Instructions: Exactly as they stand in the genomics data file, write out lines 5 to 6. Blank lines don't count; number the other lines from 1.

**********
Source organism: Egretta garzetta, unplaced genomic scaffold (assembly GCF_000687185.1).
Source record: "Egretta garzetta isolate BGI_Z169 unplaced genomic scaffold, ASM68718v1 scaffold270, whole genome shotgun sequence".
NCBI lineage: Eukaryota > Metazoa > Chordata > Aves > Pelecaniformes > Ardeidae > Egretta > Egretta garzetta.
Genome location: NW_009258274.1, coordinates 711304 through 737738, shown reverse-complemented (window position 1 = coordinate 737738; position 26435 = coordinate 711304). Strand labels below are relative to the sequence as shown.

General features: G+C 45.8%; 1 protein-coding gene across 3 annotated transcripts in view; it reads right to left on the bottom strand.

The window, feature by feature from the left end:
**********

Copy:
General features: G+C 45.8%; 1 protein-coding gene across 3 annotated transcripts in view; it reads right to left on the bottom strand.

The window, feature by feature from the left end: